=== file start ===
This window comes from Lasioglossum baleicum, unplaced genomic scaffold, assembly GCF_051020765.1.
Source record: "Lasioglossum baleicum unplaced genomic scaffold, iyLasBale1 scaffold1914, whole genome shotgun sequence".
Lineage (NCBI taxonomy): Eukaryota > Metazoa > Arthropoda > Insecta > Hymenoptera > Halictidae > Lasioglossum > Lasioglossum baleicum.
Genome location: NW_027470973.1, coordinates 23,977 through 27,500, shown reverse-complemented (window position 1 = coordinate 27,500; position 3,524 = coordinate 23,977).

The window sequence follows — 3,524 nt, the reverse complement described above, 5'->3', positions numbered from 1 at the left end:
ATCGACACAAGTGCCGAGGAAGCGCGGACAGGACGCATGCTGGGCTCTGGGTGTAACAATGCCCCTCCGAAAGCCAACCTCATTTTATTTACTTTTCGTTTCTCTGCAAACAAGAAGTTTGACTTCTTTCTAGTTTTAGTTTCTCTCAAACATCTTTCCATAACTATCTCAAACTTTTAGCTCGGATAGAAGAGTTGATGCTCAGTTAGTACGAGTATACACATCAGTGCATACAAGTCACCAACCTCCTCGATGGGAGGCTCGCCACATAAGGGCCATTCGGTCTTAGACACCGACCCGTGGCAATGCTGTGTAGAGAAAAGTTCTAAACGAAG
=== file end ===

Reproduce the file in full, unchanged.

This window comes from Lasioglossum baleicum, unplaced genomic scaffold, assembly GCF_051020765.1.
Source record: "Lasioglossum baleicum unplaced genomic scaffold, iyLasBale1 scaffold1914, whole genome shotgun sequence".
Lineage (NCBI taxonomy): Eukaryota > Metazoa > Arthropoda > Insecta > Hymenoptera > Halictidae > Lasioglossum > Lasioglossum baleicum.
Genome location: NW_027470973.1, coordinates 23,977 through 27,500, shown reverse-complemented (window position 1 = coordinate 27,500; position 3,524 = coordinate 23,977).

The window sequence follows — 3,524 nt, the reverse complement described above, 5'->3', positions numbered from 1 at the left end:
ATCGACACAAGTGCCGAGGAAGCGCGGACAGGACGCATGCTGGGCTCTGGGTGTAACAATGCCCCTCCGAAAGCCAACCTCATTTTATTTACTTTTCGTTTCTCTGCAAACAAGAAGTTTGACTTCTTTCTAGTTTTAGTTTCTCTCAAACATCTTTCCATAACTATCTCAAACTTTTAGCTCGGATAGAAGAGTTGATGCTCAGTTAGTACGAGTATACACATCAGTGCATACAAGTCACCAACCTCCTCGATGGGAGGCTCGCCACATAAGGGCCATTCGGTCTTAGACACCGACCCGTGGCAATGCTGTGTAGAGAAAAGTTCTAAACGAAG